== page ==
Hare Coursing Banned In Northern Ireland

Permanent Ban for Hare Coursing in Northern Ireland

A permanent ban on hare coursing is to come into into effect on Wednesday.

The environment minister announced new legislation banning the practice from 17 August.

A permanent ban has brought an end to hare coursing in Northern Ireland

Hare coursing is the pursuit of a hare by a pair of hunting dogs, often greyhounds, and is common in rural Northern Ireland.

Critics have consistently argued against the cruelty of the sport and it has been illegal on a temporary basis for a number of years.

But now the ban is permanent and makes it an offence to organise, participate or attend a hare coursing event.

Environment Minister Alex Attwood was pleased to see the law formalised.

“Hare coursing events should not take place in a modern, progressive, civilised society. We all have a responsibility to protect our wildlife and certainly I want to do everything in my power to do that,” he said.

“While hare coursing events in Northern Ireland have been prevented for a number of years on a temporary basis, the ban I am introducing is a permanent one and a positive step forward.”

The new legislation is part of the Wildlife and Natural Environment Act, which will become law on 17 August as well.

The Countryside Alliance, which champions rural sports, last year promised to challenge the legislation as it made its way through the assembly.

First Published 17 August 2011 by BBC Northern Ireland website.

Irish Hare under threat from ‘European Brown’ Hare

The Irish hare is under threat from the European ‘brown’ hare, according to a study from Queen’s University.

The Irish hare could be under threat from the European hares

The research has found increasing numbers of the brown hare have set up home in mid-Ulster and west Tyrone.
In March 2011, the Assembly voted to outlaw hare coursing in Northern Ireland to protect the future of the Irish hare.

But Dr Neil Reid from Quercus (Queen’s University’s Centre for Biodiversity and Conservation Science), said: “Our native hare remains vulnerable to another serious threat – that of the invading European hare.”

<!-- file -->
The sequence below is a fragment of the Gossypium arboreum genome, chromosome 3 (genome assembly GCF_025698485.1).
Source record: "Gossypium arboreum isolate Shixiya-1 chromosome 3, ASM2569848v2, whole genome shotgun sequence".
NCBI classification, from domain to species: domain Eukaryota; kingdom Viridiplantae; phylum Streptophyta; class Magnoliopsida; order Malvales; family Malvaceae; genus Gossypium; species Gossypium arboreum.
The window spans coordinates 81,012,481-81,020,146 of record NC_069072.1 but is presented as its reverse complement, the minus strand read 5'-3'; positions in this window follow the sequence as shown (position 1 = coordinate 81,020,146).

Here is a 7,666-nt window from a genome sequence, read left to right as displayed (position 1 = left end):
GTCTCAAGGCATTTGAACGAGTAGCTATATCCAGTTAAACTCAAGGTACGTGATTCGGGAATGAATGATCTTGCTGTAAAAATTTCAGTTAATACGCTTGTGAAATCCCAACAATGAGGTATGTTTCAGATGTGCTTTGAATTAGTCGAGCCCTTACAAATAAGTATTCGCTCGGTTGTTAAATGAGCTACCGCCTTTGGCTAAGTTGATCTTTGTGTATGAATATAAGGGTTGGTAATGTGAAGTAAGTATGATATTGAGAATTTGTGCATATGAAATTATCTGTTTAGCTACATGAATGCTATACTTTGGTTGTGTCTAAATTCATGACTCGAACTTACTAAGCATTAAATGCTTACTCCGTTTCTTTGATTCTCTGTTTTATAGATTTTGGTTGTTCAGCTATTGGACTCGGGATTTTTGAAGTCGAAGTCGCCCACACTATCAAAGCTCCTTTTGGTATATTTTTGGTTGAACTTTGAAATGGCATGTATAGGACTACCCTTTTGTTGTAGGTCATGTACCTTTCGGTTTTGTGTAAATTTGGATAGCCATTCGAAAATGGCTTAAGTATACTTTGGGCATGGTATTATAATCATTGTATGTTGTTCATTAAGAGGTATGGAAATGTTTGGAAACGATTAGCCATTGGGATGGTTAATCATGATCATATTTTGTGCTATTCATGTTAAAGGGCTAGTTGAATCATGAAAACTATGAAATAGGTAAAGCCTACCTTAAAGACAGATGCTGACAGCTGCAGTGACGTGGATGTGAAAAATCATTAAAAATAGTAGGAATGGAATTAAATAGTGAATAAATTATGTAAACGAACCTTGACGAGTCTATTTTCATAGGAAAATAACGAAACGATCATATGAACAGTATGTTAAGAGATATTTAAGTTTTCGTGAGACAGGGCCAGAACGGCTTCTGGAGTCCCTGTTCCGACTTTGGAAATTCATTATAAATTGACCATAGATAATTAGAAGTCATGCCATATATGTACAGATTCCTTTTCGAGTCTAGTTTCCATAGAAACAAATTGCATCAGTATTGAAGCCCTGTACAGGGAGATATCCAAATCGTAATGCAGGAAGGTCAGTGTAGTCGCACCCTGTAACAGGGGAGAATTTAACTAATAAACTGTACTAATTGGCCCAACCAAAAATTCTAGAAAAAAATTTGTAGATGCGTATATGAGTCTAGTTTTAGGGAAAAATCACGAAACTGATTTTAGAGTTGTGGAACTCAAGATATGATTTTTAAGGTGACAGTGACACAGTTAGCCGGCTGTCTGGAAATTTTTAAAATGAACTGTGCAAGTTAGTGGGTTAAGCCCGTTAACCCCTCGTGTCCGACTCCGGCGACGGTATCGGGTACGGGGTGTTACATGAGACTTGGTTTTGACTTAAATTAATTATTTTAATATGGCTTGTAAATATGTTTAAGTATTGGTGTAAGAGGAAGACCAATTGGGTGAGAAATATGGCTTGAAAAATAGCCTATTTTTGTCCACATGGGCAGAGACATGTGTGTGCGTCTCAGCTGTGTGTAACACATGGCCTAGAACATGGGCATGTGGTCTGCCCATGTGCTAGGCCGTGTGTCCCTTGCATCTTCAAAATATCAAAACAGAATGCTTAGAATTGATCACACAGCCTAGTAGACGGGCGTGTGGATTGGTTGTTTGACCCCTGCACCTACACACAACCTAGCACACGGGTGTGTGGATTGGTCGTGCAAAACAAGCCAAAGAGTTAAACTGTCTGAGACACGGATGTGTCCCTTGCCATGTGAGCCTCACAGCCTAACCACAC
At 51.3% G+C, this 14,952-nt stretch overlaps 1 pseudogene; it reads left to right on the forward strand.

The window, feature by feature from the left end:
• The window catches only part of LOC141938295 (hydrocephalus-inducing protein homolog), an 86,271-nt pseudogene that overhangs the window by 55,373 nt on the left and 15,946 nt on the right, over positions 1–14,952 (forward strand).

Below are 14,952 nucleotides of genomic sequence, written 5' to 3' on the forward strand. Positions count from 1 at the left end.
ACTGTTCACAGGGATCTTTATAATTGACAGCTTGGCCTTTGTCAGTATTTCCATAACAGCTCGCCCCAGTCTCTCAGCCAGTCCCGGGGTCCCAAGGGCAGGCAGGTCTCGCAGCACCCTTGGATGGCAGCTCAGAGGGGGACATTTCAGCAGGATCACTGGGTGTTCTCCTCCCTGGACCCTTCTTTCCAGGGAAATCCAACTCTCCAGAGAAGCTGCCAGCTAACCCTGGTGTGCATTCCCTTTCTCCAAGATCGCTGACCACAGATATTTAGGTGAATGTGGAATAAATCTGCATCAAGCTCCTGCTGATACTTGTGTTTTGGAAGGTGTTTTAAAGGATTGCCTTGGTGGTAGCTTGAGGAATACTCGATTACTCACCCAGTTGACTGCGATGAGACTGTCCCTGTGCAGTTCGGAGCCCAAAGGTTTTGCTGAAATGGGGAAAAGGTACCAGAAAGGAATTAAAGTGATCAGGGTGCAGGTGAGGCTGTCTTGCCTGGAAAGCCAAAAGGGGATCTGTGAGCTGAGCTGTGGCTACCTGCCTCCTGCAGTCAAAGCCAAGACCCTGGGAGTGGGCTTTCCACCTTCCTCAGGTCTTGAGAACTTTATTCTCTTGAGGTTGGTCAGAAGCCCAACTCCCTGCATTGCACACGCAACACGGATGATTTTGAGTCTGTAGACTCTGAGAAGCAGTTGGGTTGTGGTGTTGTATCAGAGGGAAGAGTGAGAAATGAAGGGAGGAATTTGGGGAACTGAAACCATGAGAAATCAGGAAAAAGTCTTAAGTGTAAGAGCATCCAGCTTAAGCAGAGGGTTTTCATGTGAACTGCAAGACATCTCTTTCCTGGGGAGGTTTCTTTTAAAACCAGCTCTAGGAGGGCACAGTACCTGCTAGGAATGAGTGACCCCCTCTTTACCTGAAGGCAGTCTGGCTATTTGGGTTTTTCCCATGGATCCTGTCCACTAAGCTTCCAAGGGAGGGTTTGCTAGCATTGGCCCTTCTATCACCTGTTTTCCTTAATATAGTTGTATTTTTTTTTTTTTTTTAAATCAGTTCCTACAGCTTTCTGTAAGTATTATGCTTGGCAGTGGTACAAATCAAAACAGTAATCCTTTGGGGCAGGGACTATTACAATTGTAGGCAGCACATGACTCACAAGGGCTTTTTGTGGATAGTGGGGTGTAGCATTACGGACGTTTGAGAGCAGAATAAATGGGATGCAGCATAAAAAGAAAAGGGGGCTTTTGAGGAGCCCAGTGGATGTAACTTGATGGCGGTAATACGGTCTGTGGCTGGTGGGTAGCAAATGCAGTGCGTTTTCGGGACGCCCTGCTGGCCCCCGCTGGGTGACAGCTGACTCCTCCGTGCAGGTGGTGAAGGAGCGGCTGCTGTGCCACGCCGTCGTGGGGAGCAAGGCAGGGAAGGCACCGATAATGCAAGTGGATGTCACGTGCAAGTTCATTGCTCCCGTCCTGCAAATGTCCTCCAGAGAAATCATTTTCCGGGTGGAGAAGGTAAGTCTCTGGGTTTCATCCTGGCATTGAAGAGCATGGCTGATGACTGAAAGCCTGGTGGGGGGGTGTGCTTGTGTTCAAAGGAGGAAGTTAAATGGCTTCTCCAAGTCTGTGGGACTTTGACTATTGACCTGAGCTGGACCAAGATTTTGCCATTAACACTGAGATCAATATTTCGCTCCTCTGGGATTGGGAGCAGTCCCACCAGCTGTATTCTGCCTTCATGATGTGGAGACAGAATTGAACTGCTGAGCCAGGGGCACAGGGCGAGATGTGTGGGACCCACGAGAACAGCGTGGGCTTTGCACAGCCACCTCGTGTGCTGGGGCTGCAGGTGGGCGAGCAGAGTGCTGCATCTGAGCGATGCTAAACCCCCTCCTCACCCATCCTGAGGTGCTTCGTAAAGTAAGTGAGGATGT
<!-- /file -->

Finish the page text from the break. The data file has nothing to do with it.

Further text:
European hares are found in Britain and continental Europe, but they have been highly successful in invading many countries beyond their native range in south-west Europe and parts of Asia.

There have been many studies on their impact on native species. Dr Reid reviewed these studies to get a clearer picture of how much of a threat the invading species might be to the Irish hare.


The study, published in the international journal Biological Invasions, suggested that European hares exhibit strong competition for habitat space and food resources with native species, most notably other hare species.

It also warns that disease and parasite transmission and climate change may give the invading European hare an edge over our native species.

Dr Reid added: “The Irish hare represents an evolutionary unique lineage, which is restricted to Ireland where it has been present since before the last glacial maximum, making it one of our few native mammal species”.

“Hence, it has been isolated for 30,000-60,000 years. So the discovery that both species are hybridising in the wild is very worrying.”

A panel of experts, from the Lagomorph Specialist Group of the International Union for the Conservation of Nature (IUCN), an authority on threatened species, signed a foreword to accompany the paper.

They described it as an urgent call for further research and the development of a European hare Invasive Species Action Plan and Eradication Strategy.

It was feared that the Irish hare would lose its protection in Northern Ireland after the Environment Committee decided against putting it on a protection schedule last year.

This decision was later reversed.

The protection order began in 2003 when it was discovered that hare numbers had declined. They have since stabilised.

The Irish hare attracted major conservation concern following a sustained population decline in Northern Ireland in the 1980s and 1990s.

First Published 29 March 2011 on the BBC News website.

Protection 4 Animals

Protection 4 Animals is Against Hare Coursing With Dogs, Any Other Hunting With Dogs and All Blood Sports Supports.

The Article has been written and published by Protection 4 Animals.  You can email Protection 4 Animals by clicking here.

Protection 4 Animal Supports Banning Puppy Farms. In the UK, leading the fight is BanPuppyFarmsUK run by Veronica Smith. If you want fruther information or want to help you can follow Veronica on Twitter: @banpuppyfarmsuk or on the Website: http://www.puppylovecampaigns.org

Veronica Smith

Dog lover, full time anti pup farm campaigner. We film undercover in puppy farms at great risk to bring the horrors of puppy farming to you. #freethepupfarmdogs


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